New York Mayor Michael Bloomberg takes a healthy interest in society's eating habits. At times his ideas are visionary, such as requiring chain restaurants to list nutritional information on their menus, a law that was copied in California. Better consumer information is always a good idea; it's startling to realize that a supposedly healthy salad can contain more than half the calories most people should eat in a day.
Then there are Bloomberg's less welcome ideas, the ones that reach into shopping carts. He has, for example, launched a campaign to pressure manufacturers to lower the sodium content in their foods rather than leaving it to consumers to make their own choices. His latest push is even more worrisome: seeking permission from federal authorities to prohibit the use of food stamps to buy soda and other sugared drinks, in order to reduce obesity among the poor.
Of course we'd love to see families using food stamps to buy only the healthiest foods — broccoli, whole grains, fish. For that matter, we'd love to see everyone eating such foods. But how many of us are paragons of nutritional virtue, never letting the salty crunch of a potato chip pass our lips?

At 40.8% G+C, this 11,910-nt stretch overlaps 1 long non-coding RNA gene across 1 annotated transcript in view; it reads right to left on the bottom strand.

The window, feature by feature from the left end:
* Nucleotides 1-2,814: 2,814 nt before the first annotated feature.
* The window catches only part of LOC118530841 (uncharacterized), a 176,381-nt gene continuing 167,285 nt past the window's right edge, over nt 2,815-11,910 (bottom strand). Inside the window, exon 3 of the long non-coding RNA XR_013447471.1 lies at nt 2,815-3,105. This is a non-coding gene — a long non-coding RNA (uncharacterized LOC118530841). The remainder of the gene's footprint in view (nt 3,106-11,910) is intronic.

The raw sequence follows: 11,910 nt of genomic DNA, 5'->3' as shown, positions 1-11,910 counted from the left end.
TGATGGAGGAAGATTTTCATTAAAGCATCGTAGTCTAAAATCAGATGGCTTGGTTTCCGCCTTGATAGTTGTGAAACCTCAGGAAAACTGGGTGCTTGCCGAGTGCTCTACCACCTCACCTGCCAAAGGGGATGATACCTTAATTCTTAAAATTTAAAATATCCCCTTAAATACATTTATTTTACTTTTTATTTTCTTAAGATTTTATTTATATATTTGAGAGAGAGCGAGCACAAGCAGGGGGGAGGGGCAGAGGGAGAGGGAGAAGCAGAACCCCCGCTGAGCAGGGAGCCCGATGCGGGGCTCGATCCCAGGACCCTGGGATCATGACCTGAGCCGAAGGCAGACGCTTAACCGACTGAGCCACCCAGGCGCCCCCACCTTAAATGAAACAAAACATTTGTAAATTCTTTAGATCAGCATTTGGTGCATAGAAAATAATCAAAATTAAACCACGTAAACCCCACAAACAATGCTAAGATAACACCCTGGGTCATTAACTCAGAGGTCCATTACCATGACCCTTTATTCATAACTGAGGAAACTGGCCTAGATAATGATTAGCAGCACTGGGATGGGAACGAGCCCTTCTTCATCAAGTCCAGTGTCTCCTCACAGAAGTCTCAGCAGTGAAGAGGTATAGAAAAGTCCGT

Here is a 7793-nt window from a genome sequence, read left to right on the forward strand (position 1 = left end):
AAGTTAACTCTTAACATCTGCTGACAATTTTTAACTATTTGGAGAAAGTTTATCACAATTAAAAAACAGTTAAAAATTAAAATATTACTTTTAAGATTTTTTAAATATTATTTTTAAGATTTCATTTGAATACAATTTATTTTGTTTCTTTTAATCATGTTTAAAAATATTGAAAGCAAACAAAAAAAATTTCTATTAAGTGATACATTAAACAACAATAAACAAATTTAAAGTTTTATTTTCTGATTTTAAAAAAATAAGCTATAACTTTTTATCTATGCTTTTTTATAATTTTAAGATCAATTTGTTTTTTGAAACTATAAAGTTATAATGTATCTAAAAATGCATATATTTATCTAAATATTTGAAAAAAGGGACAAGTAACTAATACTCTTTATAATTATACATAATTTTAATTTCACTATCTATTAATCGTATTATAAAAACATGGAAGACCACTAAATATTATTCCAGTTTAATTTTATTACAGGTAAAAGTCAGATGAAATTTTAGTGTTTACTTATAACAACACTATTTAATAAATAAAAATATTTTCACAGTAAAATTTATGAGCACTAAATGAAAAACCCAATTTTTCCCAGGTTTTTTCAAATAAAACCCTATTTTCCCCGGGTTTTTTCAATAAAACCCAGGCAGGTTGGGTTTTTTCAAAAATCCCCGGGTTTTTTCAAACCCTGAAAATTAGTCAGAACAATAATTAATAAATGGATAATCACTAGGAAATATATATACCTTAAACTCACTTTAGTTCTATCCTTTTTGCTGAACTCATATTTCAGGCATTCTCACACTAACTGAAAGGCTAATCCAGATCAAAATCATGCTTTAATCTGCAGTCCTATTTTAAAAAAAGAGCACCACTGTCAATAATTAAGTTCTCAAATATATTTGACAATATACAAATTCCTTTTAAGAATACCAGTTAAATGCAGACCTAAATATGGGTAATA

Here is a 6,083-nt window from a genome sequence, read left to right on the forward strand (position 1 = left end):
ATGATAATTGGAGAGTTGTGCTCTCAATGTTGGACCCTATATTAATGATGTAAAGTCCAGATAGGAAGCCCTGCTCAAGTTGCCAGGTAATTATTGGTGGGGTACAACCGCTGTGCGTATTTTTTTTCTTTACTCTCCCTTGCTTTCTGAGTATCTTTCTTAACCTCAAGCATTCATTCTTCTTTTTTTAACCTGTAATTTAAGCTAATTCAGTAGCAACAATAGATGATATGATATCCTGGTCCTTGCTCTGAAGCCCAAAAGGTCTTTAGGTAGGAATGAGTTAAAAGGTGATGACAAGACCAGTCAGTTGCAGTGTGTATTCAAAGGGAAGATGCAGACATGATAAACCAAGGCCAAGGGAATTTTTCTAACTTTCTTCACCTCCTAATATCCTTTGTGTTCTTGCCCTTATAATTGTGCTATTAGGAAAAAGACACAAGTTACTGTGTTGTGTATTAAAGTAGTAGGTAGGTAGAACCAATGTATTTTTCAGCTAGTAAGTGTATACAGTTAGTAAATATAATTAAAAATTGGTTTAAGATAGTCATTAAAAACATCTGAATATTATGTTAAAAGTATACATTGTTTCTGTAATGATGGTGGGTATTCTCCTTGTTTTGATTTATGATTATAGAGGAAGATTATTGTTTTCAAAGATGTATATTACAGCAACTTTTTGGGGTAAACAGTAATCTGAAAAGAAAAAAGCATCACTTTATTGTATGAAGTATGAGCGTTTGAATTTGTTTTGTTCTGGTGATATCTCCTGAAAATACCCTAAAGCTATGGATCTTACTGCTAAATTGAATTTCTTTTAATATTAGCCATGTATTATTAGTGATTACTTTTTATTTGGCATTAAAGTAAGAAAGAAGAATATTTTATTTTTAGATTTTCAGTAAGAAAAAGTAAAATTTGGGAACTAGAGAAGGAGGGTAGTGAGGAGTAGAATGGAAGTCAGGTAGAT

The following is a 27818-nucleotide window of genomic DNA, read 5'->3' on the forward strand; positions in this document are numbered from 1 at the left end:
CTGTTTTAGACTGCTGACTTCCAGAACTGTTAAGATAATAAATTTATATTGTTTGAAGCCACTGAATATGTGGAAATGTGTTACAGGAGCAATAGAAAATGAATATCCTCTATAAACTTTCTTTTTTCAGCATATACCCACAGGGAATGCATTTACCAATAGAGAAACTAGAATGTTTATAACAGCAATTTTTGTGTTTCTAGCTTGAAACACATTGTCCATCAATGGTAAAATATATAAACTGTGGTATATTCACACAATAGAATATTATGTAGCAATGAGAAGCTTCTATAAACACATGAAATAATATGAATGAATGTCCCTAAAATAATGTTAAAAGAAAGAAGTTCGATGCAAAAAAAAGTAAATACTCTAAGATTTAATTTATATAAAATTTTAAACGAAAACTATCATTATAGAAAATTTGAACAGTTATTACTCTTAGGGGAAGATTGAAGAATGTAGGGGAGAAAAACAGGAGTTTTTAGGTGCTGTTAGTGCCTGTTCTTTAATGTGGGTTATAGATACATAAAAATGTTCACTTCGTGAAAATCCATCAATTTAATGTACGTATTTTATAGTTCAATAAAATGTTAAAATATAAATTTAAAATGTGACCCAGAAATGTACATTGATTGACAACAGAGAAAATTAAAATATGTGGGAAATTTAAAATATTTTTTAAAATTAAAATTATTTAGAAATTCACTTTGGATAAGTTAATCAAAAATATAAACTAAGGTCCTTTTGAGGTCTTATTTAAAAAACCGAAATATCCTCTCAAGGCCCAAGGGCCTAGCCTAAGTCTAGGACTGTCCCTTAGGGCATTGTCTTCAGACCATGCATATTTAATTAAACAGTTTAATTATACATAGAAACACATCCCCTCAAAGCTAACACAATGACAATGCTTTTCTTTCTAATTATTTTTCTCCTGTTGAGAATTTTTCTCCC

Food stamps were created to ensure that everyone has at least enough food for basic nutrition. Taxpayers might reasonably prefer that the hard-earned money they contribute to the common good not be used for junk food; after all, obesity and poor nutrition are serious and costly societal problems. But the purpose of the program is to aid people in need, not dictate their every mouthful in ways that most Americans would never allow to be imposed on themselves. What next? Outlawing corn chips with one's salsa? Birthday candles stuck in a bowl of brown rice instead of a cake?
As well intended as Bloomberg's latest campaign is, it cannot help being arbitrary. If the purpose is to reduce obesity, there's little reason to allow the use of food stamps to buy fruit juices, some of which contain little nutrition yet more calories than a Coke, while banning sports drinks that have fewer than half as many calories.
Scientists are still determining the chief contributors to obesity in our society. Too much sugar, oversized portions, high fat and the dearth of vegetables and exercise all play a role. Bloomberg should stick to campaigns to educate people — the menu law, and perhaps more nutrition education for children and families through the New York City school system, which he oversees. Infantilizing food stamp recipients, and making lifestyle choices for them that aren't made for other Americans, is a demeaning and, most likely, ineffective way to ensure a healthier populace.